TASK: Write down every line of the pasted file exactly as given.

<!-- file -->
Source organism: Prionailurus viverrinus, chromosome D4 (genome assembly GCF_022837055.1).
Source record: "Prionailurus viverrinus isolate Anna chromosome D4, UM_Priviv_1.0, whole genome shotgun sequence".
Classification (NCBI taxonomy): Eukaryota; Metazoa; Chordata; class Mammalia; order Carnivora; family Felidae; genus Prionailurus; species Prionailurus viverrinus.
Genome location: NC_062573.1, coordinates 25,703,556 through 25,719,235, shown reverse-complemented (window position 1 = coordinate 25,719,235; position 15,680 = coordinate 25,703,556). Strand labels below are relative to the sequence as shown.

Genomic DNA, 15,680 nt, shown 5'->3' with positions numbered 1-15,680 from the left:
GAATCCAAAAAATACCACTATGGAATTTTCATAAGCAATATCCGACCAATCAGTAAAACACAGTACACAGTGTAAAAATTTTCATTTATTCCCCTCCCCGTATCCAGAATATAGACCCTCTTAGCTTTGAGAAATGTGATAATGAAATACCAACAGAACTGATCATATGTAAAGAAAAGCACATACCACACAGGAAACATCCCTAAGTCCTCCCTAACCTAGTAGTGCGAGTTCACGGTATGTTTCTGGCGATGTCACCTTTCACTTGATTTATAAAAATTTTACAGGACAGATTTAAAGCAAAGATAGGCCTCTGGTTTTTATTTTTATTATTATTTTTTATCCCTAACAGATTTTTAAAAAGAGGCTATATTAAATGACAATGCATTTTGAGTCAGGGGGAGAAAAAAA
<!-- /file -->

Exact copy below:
Source organism: Prionailurus viverrinus, chromosome D4 (genome assembly GCF_022837055.1).
Source record: "Prionailurus viverrinus isolate Anna chromosome D4, UM_Priviv_1.0, whole genome shotgun sequence".
Classification (NCBI taxonomy): Eukaryota; Metazoa; Chordata; class Mammalia; order Carnivora; family Felidae; genus Prionailurus; species Prionailurus viverrinus.
Genome location: NC_062573.1, coordinates 25,703,556 through 25,719,235, shown reverse-complemented (window position 1 = coordinate 25,719,235; position 15,680 = coordinate 25,703,556). Strand labels below are relative to the sequence as shown.

Genomic DNA, 15,680 nt, shown 5'->3' with positions numbered 1-15,680 from the left:
GAATCCAAAAAATACCACTATGGAATTTTCATAAGCAATATCCGACCAATCAGTAAAACACAGTACACAGTGTAAAAATTTTCATTTATTCCCCTCCCCGTATCCAGAATATAGACCCTCTTAGCTTTGAGAAATGTGATAATGAAATACCAACAGAACTGATCATATGTAAAGAAAAGCACATACCACACAGGAAACATCCCTAAGTCCTCCCTAACCTAGTAGTGCGAGTTCACGGTATGTTTCTGGCGATGTCACCTTTCACTTGATTTATAAAAATTTTACAGGACAGATTTAAAGCAAAGATAGGCCTCTGGTTTTTATTTTTATTATTATTTTTTATCCCTAACAGATTTTTAAAAAGAGGCTATATTAAATGACAATGCATTTTGAGTCAGGGGGAGAAAAAAA